Deputy national security adviser Ben Rhodes–who lacks any prior qualifications for the post–has explained to the Atlantic’s Jeffrey Goldberg at the Aspen Ideas Festival on Monday that the administration believes that a bad Iran deal is worth doing because political reform inside the Iranian regime is more likely with the deal than without. Or, to use Rhodes’s
own words (see update below): “We believe that the kiss of the nuke deal will turn the Iranian frog into a handsome prince.”
A “fairy tale” analogy is appropriate indeed. Rhodes is arguing that because the worst hard-liners in the Iranian regime oppose a deal, it is better to support one. That overlooks the fact that the hard-liners and so-called reformists both share the same goals–namely, preserving the regime in its present form, where it supports terror around the world; threatens America and our allies; and brutally suppresses human rights. The idea of internal Iranian reform is a self-serving fantasy.
In the past several days, we have learned that President Barack Obama negotiated a hostage exchange with the Iranian regime in 2009, while his administration denied it. In the 1980s, a similar secret deal led to the Iran-Contra scandal, the worst moment of the Reagan presidency. Yet thanks to a supine press and a timid opposition, the Obama administration is getting away with it—and Obama is offering Iran sophisticated nuclear technology, not just a few weapons.
The Obama administration has given away every bit of leverage it once had against Iran, and is busy giving up the last, preparing to end sanctions immediately instead of after Iran has fulfilled the terms of a nuclear deal. Obama is even prepared to drop non-nuclear sanctions—those that the U.S. had in place because of Iran’s active campaign of global terrorism, including here in the United States.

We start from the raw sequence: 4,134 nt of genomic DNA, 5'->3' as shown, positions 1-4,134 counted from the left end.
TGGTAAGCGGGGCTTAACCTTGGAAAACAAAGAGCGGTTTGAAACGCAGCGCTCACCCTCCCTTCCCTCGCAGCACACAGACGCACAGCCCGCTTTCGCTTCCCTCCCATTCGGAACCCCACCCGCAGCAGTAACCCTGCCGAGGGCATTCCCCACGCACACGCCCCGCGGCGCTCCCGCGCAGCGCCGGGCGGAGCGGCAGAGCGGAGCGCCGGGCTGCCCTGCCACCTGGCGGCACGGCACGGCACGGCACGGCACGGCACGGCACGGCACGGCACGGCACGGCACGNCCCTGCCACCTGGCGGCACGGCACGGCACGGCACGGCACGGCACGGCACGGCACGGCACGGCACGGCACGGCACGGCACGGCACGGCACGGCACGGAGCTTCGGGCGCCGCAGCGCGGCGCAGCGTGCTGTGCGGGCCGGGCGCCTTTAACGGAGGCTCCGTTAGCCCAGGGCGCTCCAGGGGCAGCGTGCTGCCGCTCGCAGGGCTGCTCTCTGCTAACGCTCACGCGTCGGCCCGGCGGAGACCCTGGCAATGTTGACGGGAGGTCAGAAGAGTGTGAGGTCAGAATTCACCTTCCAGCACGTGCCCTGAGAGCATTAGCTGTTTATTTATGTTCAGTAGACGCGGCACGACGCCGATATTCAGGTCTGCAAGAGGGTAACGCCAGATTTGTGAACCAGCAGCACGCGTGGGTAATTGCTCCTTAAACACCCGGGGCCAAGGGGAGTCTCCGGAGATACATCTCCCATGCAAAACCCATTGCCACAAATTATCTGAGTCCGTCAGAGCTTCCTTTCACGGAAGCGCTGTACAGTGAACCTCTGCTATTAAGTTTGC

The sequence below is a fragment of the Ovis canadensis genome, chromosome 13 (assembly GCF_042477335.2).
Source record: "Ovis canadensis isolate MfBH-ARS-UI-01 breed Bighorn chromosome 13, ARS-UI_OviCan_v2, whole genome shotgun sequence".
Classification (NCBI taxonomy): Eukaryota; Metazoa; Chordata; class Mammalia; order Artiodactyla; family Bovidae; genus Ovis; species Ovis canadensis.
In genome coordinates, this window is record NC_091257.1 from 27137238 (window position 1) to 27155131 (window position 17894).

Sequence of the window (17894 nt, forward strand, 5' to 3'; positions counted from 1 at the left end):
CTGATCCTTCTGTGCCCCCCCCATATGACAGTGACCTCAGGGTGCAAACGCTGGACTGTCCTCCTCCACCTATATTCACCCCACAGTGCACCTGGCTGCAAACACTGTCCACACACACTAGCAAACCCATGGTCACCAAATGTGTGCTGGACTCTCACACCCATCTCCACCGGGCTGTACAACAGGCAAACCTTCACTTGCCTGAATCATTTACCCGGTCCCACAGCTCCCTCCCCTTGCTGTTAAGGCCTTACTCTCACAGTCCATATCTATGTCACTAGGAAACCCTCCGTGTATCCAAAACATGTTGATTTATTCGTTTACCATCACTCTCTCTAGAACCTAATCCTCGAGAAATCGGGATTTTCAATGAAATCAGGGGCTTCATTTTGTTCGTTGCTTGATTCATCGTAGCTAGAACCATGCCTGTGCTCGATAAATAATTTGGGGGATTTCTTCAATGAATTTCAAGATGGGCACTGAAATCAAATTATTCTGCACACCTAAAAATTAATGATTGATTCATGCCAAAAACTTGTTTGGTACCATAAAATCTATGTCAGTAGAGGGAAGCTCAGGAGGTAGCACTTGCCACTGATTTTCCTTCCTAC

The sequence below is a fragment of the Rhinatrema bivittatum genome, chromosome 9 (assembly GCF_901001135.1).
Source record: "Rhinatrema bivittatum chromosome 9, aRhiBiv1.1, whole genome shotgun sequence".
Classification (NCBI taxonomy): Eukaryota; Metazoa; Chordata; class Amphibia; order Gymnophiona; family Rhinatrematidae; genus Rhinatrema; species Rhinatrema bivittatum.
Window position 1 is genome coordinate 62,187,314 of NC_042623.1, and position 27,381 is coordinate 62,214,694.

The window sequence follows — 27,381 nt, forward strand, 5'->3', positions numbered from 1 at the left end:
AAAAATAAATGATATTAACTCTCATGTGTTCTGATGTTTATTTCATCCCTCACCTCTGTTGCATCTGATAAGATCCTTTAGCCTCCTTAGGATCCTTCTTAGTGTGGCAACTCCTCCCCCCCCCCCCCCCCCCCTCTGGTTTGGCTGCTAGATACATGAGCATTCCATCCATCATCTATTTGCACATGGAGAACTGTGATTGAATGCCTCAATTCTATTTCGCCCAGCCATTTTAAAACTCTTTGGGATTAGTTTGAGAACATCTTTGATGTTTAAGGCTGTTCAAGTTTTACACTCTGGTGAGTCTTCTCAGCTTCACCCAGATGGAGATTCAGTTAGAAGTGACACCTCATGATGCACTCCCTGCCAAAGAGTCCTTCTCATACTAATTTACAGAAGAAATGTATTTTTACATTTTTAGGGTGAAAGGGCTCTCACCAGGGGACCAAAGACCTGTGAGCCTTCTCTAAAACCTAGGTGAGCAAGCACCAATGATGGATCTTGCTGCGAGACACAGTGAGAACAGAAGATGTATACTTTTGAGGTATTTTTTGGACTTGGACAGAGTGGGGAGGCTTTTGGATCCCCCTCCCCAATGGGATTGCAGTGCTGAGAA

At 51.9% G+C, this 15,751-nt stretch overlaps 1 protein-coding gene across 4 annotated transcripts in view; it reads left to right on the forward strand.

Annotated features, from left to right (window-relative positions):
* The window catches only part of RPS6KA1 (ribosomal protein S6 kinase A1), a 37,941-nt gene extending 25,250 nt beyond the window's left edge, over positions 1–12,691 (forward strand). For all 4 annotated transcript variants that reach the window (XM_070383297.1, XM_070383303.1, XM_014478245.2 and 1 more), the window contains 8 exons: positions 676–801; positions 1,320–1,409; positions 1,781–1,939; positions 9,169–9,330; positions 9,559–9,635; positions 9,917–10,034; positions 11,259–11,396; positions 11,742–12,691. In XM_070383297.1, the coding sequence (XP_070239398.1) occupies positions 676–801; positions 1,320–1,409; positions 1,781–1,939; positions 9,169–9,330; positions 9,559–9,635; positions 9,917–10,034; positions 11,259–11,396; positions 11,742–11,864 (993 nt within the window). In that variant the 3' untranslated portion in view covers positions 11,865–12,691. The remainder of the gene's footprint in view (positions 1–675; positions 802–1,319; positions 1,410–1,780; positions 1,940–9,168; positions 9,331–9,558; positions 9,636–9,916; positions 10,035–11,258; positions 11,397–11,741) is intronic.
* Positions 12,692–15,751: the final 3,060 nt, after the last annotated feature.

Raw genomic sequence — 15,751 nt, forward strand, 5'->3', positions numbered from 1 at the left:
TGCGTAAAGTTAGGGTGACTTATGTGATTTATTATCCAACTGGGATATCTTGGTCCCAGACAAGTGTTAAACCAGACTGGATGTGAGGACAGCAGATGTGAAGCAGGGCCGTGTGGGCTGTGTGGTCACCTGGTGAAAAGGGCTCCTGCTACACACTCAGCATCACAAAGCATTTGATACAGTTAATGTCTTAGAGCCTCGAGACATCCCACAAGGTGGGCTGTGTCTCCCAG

He has, by his own admission, created a path for Iran to go nuclear—he simply hopes it won’t, or that by the time it will, someone else will be in power, and to take the blame.
Obama often claims that he deserves credit for unifying the world around nuclear sanctions—that when he came into office, the George W. Bush administration had left a divided world that he had to repair.
The opposite is true: Bush had achieved rare unity at the UN Security Council in support of tough sanctions that banned any nuclear enrichment at all by the Iranian regime.
When he came to office, Obama was determined to do the opposite—to prevent or delay new sanctions against Iran. The first to protest were the French, who are in closer range of Iranian ballistic missiles, and whose obsequious sensitivity to Arab concerns clued them in to regional anxieties about Iran’s goal of dominating the Middle East.
The French nearly derailed Obama’s present efforts, warning of a “sucker’s deal.” Even they, however, have bowed to the inevitable, and are busily preparing the customary flying fleets of crony socialists to set up shop in Tehran.
Israel tried to dissuade Obama from making a bad deal that would leave Iran on the threshold of nuclear “breakout,” posing a direct threat to Israel’s security and casting a shadow over its future, as it struggles with Palestinian attempts to delegitimize and destroy it. It tried everything, even appealing directly to Congress, in Prime Minister Netanyahu’s historic March address.
The problem that Netanyahu faced was the Democratic Party.
Once the more reliable pro-Israel party, Democrats have drifted to the anti-Israel far-left since the war on terror brought Bush into close alignment with Israel—philosophically, if not always practically. (Some Israeli leaders were skeptical about the Iraq War, and attacked Syria’s nuclear reactor without Bush’s green light.)
Though they have tired of him—most recently, resisting his personal appeal to approve fast-track trade authority—Democrats want to protect Obama’s legacy. It is their only real asset.
And so the deal that must now be concluded by July 7—after several extensions over a year and a half of talks—will almost certainly put Iran on a steady nuclear path. It will also give Iran up to $150 billion in sanctions relief—just when Iran’s proxy terrorist armies in Syria are near exhaustion, and Lebanese Hezbollah has admitted it is too weak to destroy Israel.
It is an historic mistake–or a deliberate gambit.
Put charitably, Obama is naïvely attempting to purchase an American exit from the Middle East at the cost of Israel’s safety—and that of other Arab allies, which have vowed to nuclearize as a result.
More darkly, Obama is attempting to create a “new equilibirum” with Iran—terrorist, tyrannical Iran—stabilizing the region.
To that end, Obama has elevated pro-regime voices to his inner circle.
And so Iran is sitting on both sides of the table, ready to sign the deal, while Rhodes tells fairy tales to the American public.
Update: The source of the quote has since clarified that Rhodes did not use those words.